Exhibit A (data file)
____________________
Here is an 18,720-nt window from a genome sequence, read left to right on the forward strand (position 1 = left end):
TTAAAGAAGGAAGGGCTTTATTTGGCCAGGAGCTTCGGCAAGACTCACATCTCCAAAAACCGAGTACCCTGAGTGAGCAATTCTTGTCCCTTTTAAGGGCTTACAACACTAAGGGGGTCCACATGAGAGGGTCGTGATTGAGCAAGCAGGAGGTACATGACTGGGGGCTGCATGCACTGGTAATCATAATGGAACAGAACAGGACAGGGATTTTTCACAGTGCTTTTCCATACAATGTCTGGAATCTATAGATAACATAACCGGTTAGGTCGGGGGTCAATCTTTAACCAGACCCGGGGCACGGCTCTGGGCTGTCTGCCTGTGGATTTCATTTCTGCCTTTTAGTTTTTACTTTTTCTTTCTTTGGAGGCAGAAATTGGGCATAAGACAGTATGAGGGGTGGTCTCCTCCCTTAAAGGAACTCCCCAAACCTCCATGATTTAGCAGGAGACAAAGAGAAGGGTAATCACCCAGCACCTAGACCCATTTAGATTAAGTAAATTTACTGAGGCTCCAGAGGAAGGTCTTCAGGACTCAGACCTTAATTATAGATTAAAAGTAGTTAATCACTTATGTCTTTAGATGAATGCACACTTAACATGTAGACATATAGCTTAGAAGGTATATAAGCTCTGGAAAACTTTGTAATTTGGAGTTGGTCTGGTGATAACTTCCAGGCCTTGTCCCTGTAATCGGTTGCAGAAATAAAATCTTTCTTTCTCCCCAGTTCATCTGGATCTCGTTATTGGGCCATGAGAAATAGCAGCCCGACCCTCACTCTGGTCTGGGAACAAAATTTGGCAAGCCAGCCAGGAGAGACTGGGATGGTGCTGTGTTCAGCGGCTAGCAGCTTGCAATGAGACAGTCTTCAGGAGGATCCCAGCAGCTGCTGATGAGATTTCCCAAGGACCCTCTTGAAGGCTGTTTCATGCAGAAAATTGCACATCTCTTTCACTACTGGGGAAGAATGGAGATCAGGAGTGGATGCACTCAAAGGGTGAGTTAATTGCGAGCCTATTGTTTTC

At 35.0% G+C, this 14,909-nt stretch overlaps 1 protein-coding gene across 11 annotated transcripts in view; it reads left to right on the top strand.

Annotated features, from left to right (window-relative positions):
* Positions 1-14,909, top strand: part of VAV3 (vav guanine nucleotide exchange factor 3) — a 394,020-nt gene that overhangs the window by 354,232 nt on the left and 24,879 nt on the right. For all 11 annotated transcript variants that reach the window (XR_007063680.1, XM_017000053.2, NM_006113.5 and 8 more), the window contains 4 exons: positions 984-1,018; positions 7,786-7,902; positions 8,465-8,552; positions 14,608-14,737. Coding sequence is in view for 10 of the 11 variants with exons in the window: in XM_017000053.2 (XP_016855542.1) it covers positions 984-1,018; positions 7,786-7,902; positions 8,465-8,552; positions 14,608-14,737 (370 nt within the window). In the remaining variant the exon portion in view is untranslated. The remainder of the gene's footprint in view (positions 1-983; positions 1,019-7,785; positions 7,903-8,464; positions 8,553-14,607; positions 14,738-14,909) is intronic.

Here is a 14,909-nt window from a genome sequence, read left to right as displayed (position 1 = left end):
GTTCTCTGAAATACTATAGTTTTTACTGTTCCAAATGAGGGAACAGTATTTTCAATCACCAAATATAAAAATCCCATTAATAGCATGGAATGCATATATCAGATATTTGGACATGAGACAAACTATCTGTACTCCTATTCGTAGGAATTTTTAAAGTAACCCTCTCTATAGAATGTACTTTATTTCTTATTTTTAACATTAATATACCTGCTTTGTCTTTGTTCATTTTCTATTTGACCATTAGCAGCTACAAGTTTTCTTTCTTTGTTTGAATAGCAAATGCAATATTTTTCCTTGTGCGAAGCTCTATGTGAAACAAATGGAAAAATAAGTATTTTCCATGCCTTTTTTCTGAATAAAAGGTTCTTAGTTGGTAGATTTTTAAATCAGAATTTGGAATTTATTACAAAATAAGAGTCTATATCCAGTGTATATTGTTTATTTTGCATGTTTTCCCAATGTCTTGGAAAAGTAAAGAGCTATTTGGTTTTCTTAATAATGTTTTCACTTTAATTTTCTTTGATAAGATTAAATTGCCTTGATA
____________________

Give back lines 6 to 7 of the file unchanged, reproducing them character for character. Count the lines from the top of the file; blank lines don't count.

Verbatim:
Here is a 14,909-nt window from a genome sequence, read left to right as displayed (position 1 = left end):
GTTCTCTGAAATACTATAGTTTTTACTGTTCCAAATGAGGGAACAGTATTTTCAATCACCAAATATAAAAATCCCATTAATAGCATGGAATGCATATATCAGATATTTGGACATGAGACAAACTATCTGTACTCCTATTCGTAGGAATTTTTAAAGTAACCCTCTCTATAGAATGTACTTTATTTCTTATTTTTAACATTAATATACCTGCTTTGTCTTTGTTCATTTTCTATTTGACCATTAGCAGCTACAAGTTTTCTTTCTTTGTTTGAATAGCAAATGCAATATTTTTCCTTGTGCGAAGCTCTATGTGAAACAAATGGAAAAATAAGTATTTTCCATGCCTTTTTTCTGAATAAAAGGTTCTTAGTTGGTAGATTTTTAAATCAGAATTTGGAATTTATTACAAAATAAGAGTCTATATCCAGTGTATATTGTTTATTTTGCATGTTTTCCCAATGTCTTGGAAAAGTAAAGAGCTATTTGGTTTTCTTAATAATGTTTTCACTTTAATTTTCTTTGATAAGATTAAATTGCCTTGATA